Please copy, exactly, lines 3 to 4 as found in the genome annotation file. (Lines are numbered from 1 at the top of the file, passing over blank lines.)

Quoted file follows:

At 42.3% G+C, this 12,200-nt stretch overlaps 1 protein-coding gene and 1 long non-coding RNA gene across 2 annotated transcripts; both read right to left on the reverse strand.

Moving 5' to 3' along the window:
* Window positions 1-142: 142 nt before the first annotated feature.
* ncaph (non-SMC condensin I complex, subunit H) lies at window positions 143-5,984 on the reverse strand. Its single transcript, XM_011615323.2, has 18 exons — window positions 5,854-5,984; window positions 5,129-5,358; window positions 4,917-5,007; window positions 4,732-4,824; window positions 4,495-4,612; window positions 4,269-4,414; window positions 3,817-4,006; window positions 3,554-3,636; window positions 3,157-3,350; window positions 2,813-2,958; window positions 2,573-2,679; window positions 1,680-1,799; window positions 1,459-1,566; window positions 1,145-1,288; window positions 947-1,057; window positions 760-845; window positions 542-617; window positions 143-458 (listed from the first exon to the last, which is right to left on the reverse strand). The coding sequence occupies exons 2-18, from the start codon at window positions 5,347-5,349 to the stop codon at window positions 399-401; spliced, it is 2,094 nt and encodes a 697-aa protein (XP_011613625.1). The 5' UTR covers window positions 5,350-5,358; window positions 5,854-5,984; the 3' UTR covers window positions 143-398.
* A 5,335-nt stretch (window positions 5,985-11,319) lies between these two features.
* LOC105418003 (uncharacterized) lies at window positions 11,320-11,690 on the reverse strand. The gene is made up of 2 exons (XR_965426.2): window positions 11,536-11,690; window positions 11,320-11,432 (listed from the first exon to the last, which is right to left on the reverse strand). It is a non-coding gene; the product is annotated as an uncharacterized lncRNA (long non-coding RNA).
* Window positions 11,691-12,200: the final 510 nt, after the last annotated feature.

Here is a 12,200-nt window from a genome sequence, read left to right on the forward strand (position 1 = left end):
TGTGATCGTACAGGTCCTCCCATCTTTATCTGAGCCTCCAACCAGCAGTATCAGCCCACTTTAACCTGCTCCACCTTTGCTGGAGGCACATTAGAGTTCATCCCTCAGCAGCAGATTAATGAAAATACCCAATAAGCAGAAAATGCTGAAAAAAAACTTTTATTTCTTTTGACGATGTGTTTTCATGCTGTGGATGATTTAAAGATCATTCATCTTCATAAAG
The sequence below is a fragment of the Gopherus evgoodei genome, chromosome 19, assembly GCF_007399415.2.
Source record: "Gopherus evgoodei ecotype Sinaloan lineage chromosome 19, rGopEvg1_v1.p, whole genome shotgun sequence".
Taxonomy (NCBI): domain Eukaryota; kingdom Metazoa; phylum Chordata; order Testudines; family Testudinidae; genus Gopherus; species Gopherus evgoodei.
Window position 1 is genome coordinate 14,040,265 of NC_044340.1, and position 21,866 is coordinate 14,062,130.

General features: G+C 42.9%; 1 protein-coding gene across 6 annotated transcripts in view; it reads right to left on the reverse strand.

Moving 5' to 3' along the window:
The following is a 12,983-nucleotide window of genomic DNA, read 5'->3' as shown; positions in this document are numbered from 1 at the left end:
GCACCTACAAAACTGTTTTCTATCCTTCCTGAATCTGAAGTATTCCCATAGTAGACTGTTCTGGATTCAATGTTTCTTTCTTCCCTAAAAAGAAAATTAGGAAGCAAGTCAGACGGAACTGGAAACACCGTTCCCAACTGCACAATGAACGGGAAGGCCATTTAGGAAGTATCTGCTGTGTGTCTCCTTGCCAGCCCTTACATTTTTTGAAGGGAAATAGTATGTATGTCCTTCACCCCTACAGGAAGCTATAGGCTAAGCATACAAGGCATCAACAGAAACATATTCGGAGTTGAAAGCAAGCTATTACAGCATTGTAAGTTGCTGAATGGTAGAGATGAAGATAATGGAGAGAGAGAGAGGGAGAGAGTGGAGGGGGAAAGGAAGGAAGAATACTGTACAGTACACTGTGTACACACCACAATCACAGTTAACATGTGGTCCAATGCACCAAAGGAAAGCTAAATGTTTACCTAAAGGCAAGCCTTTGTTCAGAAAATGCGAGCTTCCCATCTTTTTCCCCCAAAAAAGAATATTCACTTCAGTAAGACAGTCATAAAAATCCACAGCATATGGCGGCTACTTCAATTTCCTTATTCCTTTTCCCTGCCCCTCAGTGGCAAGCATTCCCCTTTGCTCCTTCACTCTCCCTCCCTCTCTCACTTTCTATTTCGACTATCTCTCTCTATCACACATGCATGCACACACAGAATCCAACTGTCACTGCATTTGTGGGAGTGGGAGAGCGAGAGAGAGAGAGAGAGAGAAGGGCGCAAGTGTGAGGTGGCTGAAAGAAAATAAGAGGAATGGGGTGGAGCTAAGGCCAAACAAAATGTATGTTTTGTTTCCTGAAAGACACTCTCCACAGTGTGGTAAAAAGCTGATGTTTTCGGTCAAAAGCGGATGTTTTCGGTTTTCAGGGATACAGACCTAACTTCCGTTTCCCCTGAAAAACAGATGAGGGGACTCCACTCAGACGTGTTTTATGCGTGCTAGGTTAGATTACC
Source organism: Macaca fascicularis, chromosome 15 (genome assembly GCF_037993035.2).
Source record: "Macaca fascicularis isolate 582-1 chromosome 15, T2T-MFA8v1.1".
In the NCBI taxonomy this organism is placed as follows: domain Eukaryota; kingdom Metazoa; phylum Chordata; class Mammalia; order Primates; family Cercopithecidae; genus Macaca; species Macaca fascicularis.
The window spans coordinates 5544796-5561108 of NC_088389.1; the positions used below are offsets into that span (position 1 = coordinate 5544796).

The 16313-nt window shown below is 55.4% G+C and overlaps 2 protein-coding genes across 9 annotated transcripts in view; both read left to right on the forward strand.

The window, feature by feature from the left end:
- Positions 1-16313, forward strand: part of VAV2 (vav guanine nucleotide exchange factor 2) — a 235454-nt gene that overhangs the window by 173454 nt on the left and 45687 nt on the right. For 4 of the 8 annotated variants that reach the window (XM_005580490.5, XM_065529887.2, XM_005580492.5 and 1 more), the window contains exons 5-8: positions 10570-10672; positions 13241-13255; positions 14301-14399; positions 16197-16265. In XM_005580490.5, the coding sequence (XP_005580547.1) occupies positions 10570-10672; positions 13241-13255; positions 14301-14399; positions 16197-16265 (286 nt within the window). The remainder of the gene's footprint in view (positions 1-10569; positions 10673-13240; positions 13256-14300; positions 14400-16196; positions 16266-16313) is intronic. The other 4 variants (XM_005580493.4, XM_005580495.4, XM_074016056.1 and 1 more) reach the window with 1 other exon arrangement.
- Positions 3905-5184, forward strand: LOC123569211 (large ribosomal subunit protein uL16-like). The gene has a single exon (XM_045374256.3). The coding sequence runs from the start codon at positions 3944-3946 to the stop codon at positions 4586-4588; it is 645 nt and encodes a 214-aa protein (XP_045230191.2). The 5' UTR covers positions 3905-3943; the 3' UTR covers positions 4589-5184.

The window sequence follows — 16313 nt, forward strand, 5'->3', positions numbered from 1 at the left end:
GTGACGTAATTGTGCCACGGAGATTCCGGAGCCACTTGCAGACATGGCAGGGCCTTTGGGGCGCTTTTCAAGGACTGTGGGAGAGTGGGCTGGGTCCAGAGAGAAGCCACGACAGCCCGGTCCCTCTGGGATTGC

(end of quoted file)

* Window positions 1-142: 142 nt before the first annotated feature.
* ncaph (non-SMC condensin I complex, subunit H) lies at window positions 143-5,984 on the reverse strand. Its single transcript, XM_011615323.2, has 18 exons — window positions 5,854-5,984; window positions 5,129-5,358; window positions 4,917-5,007; window positions 4,732-4,824; window positions 4,495-4,612; window positions 4,269-4,414; window positions 3,817-4,006; window positions 3,554-3,636; window positions 3,157-3,350; window positions 2,813-2,958; window positions 2,573-2,679; window positions 1,680-1,799; window positions 1,459-1,566; window positions 1,145-1,288; window positions 947-1,057; window positions 760-845; window positions 542-617; window positions 143-458 (listed from the first exon to the last, which is right to left on the reverse strand). The coding sequence occupies exons 2-18, from the start codon at window positions 5,347-5,349 to the stop codon at window positions 399-401; spliced, it is 2,094 nt and encodes a 697-aa protein (XP_011613625.1). The 5' UTR covers window positions 5,350-5,358; window positions 5,854-5,984; the 3' UTR covers window positions 143-398.